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I am writing some menu labels for a website and I'm not sure if I should use the word "Ship" or "Ships" to identify what is inside the linked databases. Those databases obviously contain more ships, not just a single one. So is it correct to use "Ships Databases" which sounds like "The databases contain ships" or "Ship Databases" which sounds "The databases contain general information about 'ship' items"?

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Standard practice when using a noun (such as "ship") to modify another noun (such as "database") is to use the singular form of the modifying noun.

  • Ship Databases

This is appropriate whether each database contains data for only one ship (which seems quite inefficient) or data for many ships.

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  • I think in general that's true. "Rat poisons"are those substances which poison rats. "Passenger manifests" are lists of passengers, "Ship databases" are databases of ships. But since a rat is a rat is a rat, and a passenger is a passenger is a passenger, but not all ships are alike, "Ships databases" would not be ungrammatical.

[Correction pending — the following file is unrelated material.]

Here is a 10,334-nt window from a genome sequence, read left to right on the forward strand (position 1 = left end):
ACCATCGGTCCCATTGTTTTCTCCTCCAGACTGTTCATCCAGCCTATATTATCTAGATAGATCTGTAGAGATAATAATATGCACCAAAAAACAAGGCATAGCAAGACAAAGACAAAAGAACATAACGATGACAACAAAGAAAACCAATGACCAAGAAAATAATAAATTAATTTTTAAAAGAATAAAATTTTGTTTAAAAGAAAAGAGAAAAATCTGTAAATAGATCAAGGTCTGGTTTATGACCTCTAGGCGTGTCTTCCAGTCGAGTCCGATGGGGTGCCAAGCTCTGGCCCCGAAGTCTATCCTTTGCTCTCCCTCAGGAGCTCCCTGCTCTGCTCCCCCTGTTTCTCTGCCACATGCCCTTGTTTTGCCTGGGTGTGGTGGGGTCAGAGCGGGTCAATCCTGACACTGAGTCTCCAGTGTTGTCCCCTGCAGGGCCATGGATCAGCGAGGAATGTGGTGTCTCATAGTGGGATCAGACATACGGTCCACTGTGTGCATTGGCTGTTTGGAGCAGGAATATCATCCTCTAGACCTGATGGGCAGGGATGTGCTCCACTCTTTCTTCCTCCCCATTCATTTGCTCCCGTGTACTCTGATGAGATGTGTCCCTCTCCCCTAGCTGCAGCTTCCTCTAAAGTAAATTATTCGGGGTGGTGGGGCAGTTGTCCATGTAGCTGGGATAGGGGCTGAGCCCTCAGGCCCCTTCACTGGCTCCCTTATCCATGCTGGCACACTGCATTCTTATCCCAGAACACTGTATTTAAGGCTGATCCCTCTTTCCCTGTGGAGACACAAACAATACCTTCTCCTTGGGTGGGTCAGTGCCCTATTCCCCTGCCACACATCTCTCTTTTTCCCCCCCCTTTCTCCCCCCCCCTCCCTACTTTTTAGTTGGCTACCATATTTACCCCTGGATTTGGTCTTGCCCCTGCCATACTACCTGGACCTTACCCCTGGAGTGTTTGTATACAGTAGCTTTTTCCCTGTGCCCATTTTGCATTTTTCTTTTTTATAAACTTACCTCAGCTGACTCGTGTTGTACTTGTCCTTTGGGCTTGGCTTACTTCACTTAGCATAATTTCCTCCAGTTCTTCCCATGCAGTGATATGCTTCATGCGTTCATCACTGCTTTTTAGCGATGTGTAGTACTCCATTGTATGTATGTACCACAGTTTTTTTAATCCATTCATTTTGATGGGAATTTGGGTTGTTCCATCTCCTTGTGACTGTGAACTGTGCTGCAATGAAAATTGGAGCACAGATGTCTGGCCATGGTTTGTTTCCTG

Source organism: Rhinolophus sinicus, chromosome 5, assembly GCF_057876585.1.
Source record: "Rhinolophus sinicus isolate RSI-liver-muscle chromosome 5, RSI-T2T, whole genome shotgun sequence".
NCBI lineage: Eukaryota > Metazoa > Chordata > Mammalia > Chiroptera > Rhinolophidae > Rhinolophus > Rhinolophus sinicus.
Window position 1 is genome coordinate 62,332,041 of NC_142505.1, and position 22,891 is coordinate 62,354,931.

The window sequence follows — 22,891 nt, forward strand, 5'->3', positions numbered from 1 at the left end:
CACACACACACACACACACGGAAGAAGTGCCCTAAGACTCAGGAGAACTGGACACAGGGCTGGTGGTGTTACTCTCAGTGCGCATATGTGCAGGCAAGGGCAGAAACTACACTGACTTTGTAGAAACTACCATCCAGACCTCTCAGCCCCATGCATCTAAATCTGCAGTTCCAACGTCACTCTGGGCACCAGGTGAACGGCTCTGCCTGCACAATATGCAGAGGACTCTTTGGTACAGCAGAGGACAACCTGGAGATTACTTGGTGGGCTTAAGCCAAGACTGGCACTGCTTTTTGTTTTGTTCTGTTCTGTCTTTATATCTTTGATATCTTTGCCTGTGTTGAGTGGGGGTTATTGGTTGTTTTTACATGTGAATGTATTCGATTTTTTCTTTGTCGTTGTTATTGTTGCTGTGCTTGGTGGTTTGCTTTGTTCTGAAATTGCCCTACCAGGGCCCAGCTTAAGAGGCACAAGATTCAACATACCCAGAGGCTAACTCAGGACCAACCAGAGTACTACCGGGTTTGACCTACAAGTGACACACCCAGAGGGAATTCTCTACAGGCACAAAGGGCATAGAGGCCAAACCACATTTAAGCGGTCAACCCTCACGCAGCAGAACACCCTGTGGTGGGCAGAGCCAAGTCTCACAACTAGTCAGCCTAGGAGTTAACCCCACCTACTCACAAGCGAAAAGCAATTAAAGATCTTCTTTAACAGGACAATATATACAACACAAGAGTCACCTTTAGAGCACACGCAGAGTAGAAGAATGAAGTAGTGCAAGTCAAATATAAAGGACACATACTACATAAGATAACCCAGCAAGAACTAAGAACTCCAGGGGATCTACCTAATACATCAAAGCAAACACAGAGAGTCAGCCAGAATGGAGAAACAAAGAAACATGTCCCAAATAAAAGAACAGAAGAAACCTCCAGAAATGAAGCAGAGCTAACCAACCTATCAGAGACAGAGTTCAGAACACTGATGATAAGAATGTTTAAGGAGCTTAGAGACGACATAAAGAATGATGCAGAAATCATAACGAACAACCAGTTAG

– TimR
    Commented Sep 30, 2015 at 12:31
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Yes, there is a difference, in that "Ship Databases" is correct ("Ship" is used as a noun modifier) whereas "Ships Databases" is incorrect.

This is because the modifier is always expressed as a singular form.

If you really want to emphasise that the databases are databases of many ships, then you need to use genitive plural, i.e: "Ships' Databases". Inelegant, but not wrong.

You can also use genitive singular, i.e: "Ship's Databases", but that has a different meaning, it refers to many databases related to one ship.

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